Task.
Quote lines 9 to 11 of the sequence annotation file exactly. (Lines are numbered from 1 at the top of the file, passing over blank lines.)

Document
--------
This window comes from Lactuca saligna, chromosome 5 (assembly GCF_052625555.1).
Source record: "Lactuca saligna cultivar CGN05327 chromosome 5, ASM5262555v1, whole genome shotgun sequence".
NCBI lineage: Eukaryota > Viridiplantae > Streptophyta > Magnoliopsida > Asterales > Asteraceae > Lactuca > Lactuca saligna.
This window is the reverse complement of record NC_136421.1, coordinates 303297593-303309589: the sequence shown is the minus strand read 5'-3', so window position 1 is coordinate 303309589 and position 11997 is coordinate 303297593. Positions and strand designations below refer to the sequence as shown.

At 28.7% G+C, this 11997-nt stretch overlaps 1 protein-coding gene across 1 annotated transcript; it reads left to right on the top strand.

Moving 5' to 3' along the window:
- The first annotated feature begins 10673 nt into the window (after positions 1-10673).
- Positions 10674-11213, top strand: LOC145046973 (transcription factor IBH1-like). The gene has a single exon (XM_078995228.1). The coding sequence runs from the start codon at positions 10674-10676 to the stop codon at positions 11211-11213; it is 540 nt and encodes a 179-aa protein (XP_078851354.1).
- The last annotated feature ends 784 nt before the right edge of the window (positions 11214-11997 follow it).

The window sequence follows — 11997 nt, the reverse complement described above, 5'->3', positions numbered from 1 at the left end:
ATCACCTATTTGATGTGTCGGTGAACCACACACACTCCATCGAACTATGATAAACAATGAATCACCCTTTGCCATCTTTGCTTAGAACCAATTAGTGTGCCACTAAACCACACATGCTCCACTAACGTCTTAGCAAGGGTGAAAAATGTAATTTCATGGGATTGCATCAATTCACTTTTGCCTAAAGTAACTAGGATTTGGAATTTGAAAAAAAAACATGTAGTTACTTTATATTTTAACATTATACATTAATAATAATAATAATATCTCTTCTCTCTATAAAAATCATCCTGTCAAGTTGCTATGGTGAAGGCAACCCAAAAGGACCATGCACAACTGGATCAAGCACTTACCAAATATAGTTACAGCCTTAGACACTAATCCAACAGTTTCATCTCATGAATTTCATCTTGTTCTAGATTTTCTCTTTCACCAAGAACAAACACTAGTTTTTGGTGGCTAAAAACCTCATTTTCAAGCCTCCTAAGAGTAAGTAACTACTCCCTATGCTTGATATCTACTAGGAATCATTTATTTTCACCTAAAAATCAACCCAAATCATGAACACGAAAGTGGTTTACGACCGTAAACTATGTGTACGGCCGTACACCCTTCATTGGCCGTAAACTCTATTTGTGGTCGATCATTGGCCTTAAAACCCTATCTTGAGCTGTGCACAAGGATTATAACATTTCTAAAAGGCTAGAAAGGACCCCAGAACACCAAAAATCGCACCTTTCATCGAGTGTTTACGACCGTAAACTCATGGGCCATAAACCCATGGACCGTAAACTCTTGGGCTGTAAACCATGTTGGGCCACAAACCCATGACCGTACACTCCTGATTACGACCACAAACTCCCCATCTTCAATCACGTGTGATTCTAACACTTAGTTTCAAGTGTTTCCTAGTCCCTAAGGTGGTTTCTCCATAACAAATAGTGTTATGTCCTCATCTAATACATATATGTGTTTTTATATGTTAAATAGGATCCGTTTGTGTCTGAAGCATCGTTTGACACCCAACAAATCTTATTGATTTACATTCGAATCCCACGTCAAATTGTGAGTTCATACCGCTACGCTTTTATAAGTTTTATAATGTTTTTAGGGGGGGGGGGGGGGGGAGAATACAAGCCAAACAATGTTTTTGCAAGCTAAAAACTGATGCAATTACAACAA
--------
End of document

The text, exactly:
- The last annotated feature ends 784 nt before the right edge of the window (positions 11214-11997 follow it).

The window sequence follows — 11997 nt, the reverse complement described above, 5'->3', positions numbered from 1 at the left end:
ATCACCTATTTGATGTGTCGGTGAACCACACACACTCCATCGAACTATGATAAACAATGAATCACCCTTTGCCATCTTTGCTTAGAACCAATTAGTGTGCCACTAAACCACACATGCTCCACTAACGTCTTAGCAAGGGTGAAAAATGTAATTTCATGGGATTGCATCAATTCACTTTTGCCTAAAGTAACTAGGATTTGGAATTTGAAAAAAAAACATGTAGTTACTTTATATTTTAACATTATACATTAATAATAATAATAATATCTCTTCTCTCTATAAAAATCATCCTGTCAAGTTGCTATGGTGAAGGCAACCCAAAAGGACCATGCACAACTGGATCAAGCACTTACCAAATATAGTTACAGCCTTAGACACTAATCCAACAGTTTCATCTCATGAATTTCATCTTGTTCTAGATTTTCTCTTTCACCAAGAACAAACACTAGTTTTTGGTGGCTAAAAACCTCATTTTCAAGCCTCCTAAGAGTAAGTAACTACTCCCTATGCTTGATATCTACTAGGAATCATTTATTTTCACCTAAAAATCAACCCAAATCATGAACACGAAAGTGGTTTACGACCGTAAACTATGTGTACGGCCGTACACCCTTCATTGGCCGTAAACTCTATTTGTGGTCGATCATTGGCCTTAAAACCCTATCTTGAGCTGTGCACAAGGATTATAACATTTCTAAAAGGCTAGAAAGGACCCCAGAACACCAAAAATCGCACCTTTCATCGAGTGTTTACGACCGTAAACTCATGGGCCATAAACCCATGGACCGTAAACTCTTGGGCTGTAAACCATGTTGGGCCACAAACCCATGACCGTACACTCCTGATTACGACCACAAACTCCCCATCTTCAATCACGTGTGATTCTAACACTTAGTTTCAAGTGTTTCCTAGTCCCTAAGGTGGTTTCTCCATAACAAATAGTGTTATGTCCTCATCTAATACATATATGTGTTTTTATATGTTAAATAGGATCCGTTTGTGTCTGAAGCATCGTTTGACACCCAACAAATCTTATTGATTTACATTCGAATCCCACGTCAAATTGTGAGTTCATACCGCTACGCTTTTATAAGTTTTATAATGTTTTTAGGGGGGGGGGGGGGGGGAGAATACAAGCCAAACAATGTTTTTGCAAGCTAAAAACTGATGCAATTACAACAA